The world’s best steak

Scottish genes, Danish passion and Finnish greens combine to make the “world’s best steak”. 

The ‘world’s best steak’

Last week I joined the judges panel in the World steak challenge. There were more than 200 entries from 22 countries with the  “world’s best steak” prize being awarded to the sirloin cut of a Scottish Ayrshire, raised on grass in Finland and produced by a Danish company.

A couple of hours after the winner was announced, I got to see the last packaged (uncooked) cuts of the winning steak on the presentation table.  I stood in front of it and without warning the steak disappeared from the presentation table into thin air only to magically show up in my fridge a short while later. 

Cooking the ‘world’s best steak’

The night after the world steak challenge was hot and humid, I twisted, turned and stirred in my bed. What if the winning steak wasn’t really in my fridge? What if it suddenly goes bad or somebody else steals it? I tumbled out of bed into the kitchen, peeked into the fridge and smiled at the steak, which was basking in the fridge’s radiant glow.

An image of the worlds best steak
Have you ever seen such a marbled sirloin steak. This is the world’s best steak.

I picked up the steak and examined it. A small area of the mostly pink toned steak was showing the lightest shades of brown.  It was a school night, it was well past bed time, but this was happening now. I took the steak out of the packaging and tested my patience by resting it for the longest 40 minutes.

The steak was soft and densely marbled like Wagyu. In fact I can’t remember seeing a sirloin so heavily marbled that wasn’t Wagyu. The steak was about 150g and just over half an inch thick. Because of the high marbling, I cooked it for 2 minutes each side, leaving it to rest for 4 minutes.

Eating the ‘world’s best steak’

I sliced the steak to reveal a heavenly looking medium cooked steak. I took a piece and bite into it. I instantly swore, sat back and melted into my chair.

An image of cooked sirloin steak
Resting the best steak in the world just before eating

This was a bloody marvellous steak. It had the buttery sweetness of Wagyu that gave way to a delicious beefiness. The initial taste was a lot like eating high-end Wagyu, such as Kobe beef, but this steak was not as tender. Whereas Wagyu melts in the mouth this steak had more of a chew. However, each chew delivered a sucker punch of taste.

An image of the world's best beef
Fantastic beef

This steak would silence the loudest vegetarian and convert the most committed vegan. There are few pleasures in life like the pure indulgence of a premier steak and this steak is worthy of its title.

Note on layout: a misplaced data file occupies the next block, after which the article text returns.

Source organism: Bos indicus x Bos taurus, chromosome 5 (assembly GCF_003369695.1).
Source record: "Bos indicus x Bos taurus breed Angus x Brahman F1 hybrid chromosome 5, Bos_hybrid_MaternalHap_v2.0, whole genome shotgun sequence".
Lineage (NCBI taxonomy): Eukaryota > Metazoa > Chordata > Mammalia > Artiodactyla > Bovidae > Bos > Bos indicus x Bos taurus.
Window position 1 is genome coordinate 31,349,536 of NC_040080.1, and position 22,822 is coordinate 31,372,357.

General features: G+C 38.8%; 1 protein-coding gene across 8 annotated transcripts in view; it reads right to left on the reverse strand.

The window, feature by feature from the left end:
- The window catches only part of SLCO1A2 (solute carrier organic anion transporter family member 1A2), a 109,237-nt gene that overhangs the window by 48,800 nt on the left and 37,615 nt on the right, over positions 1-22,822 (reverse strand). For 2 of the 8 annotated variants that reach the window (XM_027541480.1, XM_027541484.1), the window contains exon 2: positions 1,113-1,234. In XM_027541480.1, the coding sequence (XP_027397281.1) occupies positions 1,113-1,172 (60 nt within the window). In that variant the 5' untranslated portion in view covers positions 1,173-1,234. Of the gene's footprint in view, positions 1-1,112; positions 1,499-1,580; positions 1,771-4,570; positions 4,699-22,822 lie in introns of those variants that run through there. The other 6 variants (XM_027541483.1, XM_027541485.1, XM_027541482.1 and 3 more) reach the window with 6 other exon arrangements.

Producing the ‘world’s best steak’

I started to fantasise about this steak and had to understand what the secret behind it was. I spoke to John Sashi Nielsen, the producer of the “world’s best steak” and owner of JN Meat International, to understand the method behind this fantastic steak.

John told me that if there are any secrets then it is the ability to select the right cow, the right breed and to raise it in the right environment. The winning cow was raised in Finland because of  its clear air and high water content in the grass. The Ayrshire breed was chosen, despite being a dairy breed, because it produces highly marbled beef. 

You can find JN Meat International’s steak in restaurants and stores across Denmark and we hope to see it proliferate across London and the UK shortly.

The world steak challenge

The annual world steak challenge is a competition to find the best steak. It is now in its fourth year and accepts entries from around the world. In 2018, the event took place on 4 July and there were over 200 entries from 22 countries. Steak Society had the honour of joining a group of expert international judges from across the beef industry in eating an exceptional amount of beef and determining which steak was the best.

The first round of judging was by expert judges. The entries were split between panels of judges. Each steak to be judged was presented raw and cooked. The only identification  a code. We had no way of telling the breed or origin of the cow. The steak was ranked on a set of criteria including marbling, taste and tenderness.

The steaks that earned the highest rating from the expert judges were then judged by consumers who were also blind judging, but had paid to take part in the event.  The top scoring steaks then won prizes for their categories.

You can find more details on the world steak challenge here.

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